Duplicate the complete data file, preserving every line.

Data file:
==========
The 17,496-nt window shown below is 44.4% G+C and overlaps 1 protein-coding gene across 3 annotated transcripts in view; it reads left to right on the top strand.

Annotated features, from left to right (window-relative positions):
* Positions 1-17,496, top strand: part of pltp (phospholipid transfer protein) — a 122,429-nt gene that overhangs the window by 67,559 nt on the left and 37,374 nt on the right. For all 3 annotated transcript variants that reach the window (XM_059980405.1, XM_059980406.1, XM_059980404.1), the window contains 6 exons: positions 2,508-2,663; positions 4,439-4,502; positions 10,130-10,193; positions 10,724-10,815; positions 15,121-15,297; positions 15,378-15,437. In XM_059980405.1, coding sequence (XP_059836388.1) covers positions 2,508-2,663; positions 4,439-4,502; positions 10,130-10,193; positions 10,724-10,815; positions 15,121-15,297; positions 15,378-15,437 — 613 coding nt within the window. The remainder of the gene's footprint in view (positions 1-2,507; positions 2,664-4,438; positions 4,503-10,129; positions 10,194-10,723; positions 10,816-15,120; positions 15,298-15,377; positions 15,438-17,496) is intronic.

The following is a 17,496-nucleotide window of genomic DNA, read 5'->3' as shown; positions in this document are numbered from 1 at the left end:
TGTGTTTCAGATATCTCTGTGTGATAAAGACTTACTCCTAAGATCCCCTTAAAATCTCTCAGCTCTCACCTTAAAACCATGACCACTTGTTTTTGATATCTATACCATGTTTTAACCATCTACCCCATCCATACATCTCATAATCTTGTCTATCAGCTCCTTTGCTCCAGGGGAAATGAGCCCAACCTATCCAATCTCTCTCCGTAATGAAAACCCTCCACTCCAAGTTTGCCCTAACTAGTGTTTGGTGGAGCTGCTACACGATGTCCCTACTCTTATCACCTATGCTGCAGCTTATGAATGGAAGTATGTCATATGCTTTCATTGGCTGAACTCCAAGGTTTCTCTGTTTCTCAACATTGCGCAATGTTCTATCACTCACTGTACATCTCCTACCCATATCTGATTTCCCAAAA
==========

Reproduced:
The 17,496-nt window shown below is 44.4% G+C and overlaps 1 protein-coding gene across 3 annotated transcripts in view; it reads left to right on the top strand.

Annotated features, from left to right (window-relative positions):
* Positions 1-17,496, top strand: part of pltp (phospholipid transfer protein) — a 122,429-nt gene that overhangs the window by 67,559 nt on the left and 37,374 nt on the right. For all 3 annotated transcript variants that reach the window (XM_059980405.1, XM_059980406.1, XM_059980404.1), the window contains 6 exons: positions 2,508-2,663; positions 4,439-4,502; positions 10,130-10,193; positions 10,724-10,815; positions 15,121-15,297; positions 15,378-15,437. In XM_059980405.1, coding sequence (XP_059836388.1) covers positions 2,508-2,663; positions 4,439-4,502; positions 10,130-10,193; positions 10,724-10,815; positions 15,121-15,297; positions 15,378-15,437 — 613 coding nt within the window. The remainder of the gene's footprint in view (positions 1-2,507; positions 2,664-4,438; positions 4,503-10,129; positions 10,194-10,723; positions 10,816-15,120; positions 15,298-15,377; positions 15,438-17,496) is intronic.

The following is a 17,496-nucleotide window of genomic DNA, read 5'->3' as shown; positions in this document are numbered from 1 at the left end:
TGTGTTTCAGATATCTCTGTGTGATAAAGACTTACTCCTAAGATCCCCTTAAAATCTCTCAGCTCTCACCTTAAAACCATGACCACTTGTTTTTGATATCTATACCATGTTTTAACCATCTACCCCATCCATACATCTCATAATCTTGTCTATCAGCTCCTTTGCTCCAGGGGAAATGAGCCCAACCTATCCAATCTCTCTCCGTAATGAAAACCCTCCACTCCAAGTTTGCCCTAACTAGTGTTTGGTGGAGCTGCTACACGATGTCCCTACTCTTATCACCTATGCTGCAGCTTATGAATGGAAGTATGTCATATGCTTTCATTGGCTGAACTCCAAGGTTTCTCTGTTTCTCAACATTGCGCAATGTTCTATCACTCACTGTACATCTCCTACCCATATCTGATTTCCCAAAA